The United Kingdom has voted to leave the European Union. It was a close vote–52% voted to leave and 48% voted to stay. I have mixed feelings about the outcome. As a scholar of the British constitution, I’m glad that Britain has regained full control over her polity, but I fear it will cost her dearly. The ties that bind the Union will almost certainly come under increasing strain. Scotland and Northern Ireland voted to stay in the EU; Sinn Fein is already calling for a referendum on Irish unification, and the SNP will almost certainly call for a second independence referendum.
The British Government will have to make a number of difficult decisions. For starters, they will have to come up with a replacement for the European Convention on Human Rights. The ECHR has been something of a bugbear among Brexiteers, but now the Government will have to decide which of its provisions should be dispensed with. That’s going to be extraordinarily difficult, as any attempt to move away from its guarantees will likely appear regressive.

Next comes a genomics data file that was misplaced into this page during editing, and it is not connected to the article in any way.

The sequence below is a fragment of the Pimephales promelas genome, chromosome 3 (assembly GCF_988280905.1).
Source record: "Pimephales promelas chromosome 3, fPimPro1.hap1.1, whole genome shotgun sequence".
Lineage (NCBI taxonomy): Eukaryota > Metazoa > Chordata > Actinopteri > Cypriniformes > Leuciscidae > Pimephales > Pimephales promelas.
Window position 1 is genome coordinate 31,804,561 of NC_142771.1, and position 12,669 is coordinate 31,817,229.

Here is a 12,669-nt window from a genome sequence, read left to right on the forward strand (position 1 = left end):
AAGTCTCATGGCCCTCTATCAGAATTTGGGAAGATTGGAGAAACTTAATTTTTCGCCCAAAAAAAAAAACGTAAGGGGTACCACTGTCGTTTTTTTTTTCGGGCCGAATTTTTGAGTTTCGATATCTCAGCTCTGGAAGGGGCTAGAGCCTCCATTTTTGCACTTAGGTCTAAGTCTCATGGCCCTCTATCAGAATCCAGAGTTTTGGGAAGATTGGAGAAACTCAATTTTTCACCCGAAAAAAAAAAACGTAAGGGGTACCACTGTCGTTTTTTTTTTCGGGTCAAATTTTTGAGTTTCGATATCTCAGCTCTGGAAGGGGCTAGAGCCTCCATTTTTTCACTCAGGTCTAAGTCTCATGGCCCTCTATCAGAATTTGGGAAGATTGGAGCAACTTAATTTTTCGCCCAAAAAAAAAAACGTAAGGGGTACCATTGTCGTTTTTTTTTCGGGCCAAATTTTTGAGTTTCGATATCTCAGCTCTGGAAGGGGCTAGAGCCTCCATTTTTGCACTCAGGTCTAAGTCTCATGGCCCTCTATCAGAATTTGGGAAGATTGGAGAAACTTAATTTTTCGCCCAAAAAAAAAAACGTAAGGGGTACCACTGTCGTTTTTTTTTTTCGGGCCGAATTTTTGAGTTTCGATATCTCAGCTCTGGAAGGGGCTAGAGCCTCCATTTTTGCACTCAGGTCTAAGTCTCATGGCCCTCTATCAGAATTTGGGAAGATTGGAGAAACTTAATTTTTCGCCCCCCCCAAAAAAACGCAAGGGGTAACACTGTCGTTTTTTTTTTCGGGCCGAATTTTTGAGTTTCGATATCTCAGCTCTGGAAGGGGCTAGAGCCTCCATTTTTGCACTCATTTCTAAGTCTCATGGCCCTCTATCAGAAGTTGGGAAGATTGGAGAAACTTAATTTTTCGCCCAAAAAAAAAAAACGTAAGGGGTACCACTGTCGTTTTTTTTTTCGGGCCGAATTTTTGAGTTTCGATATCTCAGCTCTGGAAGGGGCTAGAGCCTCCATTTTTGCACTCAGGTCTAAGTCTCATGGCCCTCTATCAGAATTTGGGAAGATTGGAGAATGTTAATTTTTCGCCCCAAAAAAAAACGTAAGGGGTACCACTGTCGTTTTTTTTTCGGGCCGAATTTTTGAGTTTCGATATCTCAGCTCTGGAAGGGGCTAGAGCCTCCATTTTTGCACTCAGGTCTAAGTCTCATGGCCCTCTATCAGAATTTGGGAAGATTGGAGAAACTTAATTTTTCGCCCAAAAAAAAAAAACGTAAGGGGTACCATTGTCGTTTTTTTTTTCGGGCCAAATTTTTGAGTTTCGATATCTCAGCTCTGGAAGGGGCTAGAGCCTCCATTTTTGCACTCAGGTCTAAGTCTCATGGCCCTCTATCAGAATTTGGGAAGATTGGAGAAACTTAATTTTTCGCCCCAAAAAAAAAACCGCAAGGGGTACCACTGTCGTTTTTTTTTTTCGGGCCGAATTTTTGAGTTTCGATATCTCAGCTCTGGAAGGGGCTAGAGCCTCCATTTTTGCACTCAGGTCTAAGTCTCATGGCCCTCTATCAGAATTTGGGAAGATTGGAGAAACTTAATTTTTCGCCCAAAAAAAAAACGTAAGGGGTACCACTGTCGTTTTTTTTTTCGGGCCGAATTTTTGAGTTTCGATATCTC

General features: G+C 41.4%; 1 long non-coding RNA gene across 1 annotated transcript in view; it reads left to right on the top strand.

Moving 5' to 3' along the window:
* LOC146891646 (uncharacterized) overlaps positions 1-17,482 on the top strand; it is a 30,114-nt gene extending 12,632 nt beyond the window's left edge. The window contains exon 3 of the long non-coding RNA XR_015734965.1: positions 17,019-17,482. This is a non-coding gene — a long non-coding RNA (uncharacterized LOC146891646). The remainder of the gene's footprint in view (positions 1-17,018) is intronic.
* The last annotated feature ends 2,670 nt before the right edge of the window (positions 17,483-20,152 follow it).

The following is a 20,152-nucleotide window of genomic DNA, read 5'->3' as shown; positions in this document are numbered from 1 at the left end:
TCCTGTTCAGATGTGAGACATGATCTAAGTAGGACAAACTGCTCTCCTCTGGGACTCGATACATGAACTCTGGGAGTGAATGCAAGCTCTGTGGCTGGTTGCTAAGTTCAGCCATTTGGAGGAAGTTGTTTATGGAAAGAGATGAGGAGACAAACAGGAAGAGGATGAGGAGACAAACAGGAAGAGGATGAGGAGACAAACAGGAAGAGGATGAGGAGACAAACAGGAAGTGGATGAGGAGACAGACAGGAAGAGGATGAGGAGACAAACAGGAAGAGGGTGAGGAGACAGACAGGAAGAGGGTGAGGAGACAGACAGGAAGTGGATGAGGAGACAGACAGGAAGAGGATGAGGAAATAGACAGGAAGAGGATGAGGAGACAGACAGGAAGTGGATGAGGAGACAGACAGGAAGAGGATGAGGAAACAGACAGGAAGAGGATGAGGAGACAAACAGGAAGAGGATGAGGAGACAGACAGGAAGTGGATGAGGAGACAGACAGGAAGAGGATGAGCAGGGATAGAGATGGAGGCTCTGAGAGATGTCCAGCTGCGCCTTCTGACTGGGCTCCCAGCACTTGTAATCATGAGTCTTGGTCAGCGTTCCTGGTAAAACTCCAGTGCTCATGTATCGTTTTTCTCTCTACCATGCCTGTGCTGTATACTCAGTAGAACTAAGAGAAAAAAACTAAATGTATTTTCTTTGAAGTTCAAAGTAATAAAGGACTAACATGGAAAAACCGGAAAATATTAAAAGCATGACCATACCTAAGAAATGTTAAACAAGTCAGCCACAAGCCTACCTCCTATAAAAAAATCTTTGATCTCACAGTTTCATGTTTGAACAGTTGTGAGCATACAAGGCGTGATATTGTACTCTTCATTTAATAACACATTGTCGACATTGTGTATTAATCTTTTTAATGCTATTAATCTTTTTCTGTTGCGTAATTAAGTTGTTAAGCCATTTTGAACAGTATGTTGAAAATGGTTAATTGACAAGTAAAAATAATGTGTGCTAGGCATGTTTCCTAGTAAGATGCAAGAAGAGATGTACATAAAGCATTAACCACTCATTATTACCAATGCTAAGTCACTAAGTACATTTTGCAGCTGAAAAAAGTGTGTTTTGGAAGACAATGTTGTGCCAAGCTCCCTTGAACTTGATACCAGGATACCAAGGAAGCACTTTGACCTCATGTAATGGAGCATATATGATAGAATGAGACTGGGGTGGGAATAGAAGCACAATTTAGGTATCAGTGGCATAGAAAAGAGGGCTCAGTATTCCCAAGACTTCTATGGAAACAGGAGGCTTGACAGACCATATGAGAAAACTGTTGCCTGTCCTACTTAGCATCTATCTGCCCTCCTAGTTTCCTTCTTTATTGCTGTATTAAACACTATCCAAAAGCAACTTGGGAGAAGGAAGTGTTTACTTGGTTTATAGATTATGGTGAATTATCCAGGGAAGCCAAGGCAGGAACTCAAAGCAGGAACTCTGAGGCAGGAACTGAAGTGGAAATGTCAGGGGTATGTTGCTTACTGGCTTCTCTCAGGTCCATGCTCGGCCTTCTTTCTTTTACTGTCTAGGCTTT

Of course this vote did not take place in a vacuum. British ambivalence toward toward Europe is nothing new. In the 80s, the Labour Party was in favor of withdrawing from the European Economic Community (the precursor of today’s EU), and Margaret Thatcher flatly rejected the idea of a single currency when it was first mooted in the early 90s. The Maastricht Treaty caused John Major considerable grief, and Britain initially refused to sign up to its Social Protocol (though this decision was reversed under Tony Blair). Over the years, the UK has decisively rejected key aspects of the European project, including the Euro, the Schengen Area, and the idea of ‘ever-closer union.’ Given Britain’s reluctance to embrace Europe, perhaps it shouldn’t really come as a surprise that they voted to leave.
The United Kingdom faces a challenging road ahead. I hope the British people don’t come to regret their choice.